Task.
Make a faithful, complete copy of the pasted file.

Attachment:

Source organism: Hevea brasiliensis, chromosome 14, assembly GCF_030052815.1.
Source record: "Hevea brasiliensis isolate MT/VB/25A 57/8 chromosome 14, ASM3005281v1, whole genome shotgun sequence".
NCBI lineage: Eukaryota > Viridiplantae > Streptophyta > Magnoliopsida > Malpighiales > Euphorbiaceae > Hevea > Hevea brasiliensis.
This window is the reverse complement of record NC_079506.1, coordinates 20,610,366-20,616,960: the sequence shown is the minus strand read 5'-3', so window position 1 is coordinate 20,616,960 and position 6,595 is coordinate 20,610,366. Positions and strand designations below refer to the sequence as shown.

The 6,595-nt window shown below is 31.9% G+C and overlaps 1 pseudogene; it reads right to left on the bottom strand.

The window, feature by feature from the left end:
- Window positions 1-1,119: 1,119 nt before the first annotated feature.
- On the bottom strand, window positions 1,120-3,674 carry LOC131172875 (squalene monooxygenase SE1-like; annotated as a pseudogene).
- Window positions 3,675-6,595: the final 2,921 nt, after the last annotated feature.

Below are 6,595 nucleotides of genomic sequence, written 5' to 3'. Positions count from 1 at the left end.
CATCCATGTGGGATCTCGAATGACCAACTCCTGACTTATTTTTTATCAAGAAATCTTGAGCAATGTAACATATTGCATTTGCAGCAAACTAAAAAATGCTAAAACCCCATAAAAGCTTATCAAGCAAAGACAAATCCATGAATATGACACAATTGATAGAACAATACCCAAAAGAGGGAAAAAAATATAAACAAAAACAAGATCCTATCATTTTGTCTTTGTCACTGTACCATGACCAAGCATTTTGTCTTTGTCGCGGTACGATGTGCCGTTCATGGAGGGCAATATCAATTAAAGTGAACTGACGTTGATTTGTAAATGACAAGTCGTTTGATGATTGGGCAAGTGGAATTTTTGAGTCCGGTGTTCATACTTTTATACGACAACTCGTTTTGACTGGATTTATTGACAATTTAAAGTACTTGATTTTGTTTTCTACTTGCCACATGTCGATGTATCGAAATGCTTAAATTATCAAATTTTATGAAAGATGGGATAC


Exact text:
Source organism: Hevea brasiliensis, chromosome 14, assembly GCF_030052815.1.
Source record: "Hevea brasiliensis isolate MT/VB/25A 57/8 chromosome 14, ASM3005281v1, whole genome shotgun sequence".
NCBI lineage: Eukaryota > Viridiplantae > Streptophyta > Magnoliopsida > Malpighiales > Euphorbiaceae > Hevea > Hevea brasiliensis.
This window is the reverse complement of record NC_079506.1, coordinates 20,610,366-20,616,960: the sequence shown is the minus strand read 5'-3', so window position 1 is coordinate 20,616,960 and position 6,595 is coordinate 20,610,366. Positions and strand designations below refer to the sequence as shown.

The 6,595-nt window shown below is 31.9% G+C and overlaps 1 pseudogene; it reads right to left on the bottom strand.

The window, feature by feature from the left end:
- Window positions 1-1,119: 1,119 nt before the first annotated feature.
- On the bottom strand, window positions 1,120-3,674 carry LOC131172875 (squalene monooxygenase SE1-like; annotated as a pseudogene).
- Window positions 3,675-6,595: the final 2,921 nt, after the last annotated feature.

Below are 6,595 nucleotides of genomic sequence, written 5' to 3'. Positions count from 1 at the left end.
CATCCATGTGGGATCTCGAATGACCAACTCCTGACTTATTTTTTATCAAGAAATCTTGAGCAATGTAACATATTGCATTTGCAGCAAACTAAAAAATGCTAAAACCCCATAAAAGCTTATCAAGCAAAGACAAATCCATGAATATGACACAATTGATAGAACAATACCCAAAAGAGGGAAAAAAATATAAACAAAAACAAGATCCTATCATTTTGTCTTTGTCACTGTACCATGACCAAGCATTTTGTCTTTGTCGCGGTACGATGTGCCGTTCATGGAGGGCAATATCAATTAAAGTGAACTGACGTTGATTTGTAAATGACAAGTCGTTTGATGATTGGGCAAGTGGAATTTTTGAGTCCGGTGTTCATACTTTTATACGACAACTCGTTTTGACTGGATTTATTGACAATTTAAAGTACTTGATTTTGTTTTCTACTTGCCACATGTCGATGTATCGAAATGCTTAAATTATCAAATTTTATGAAAGATGGGATAC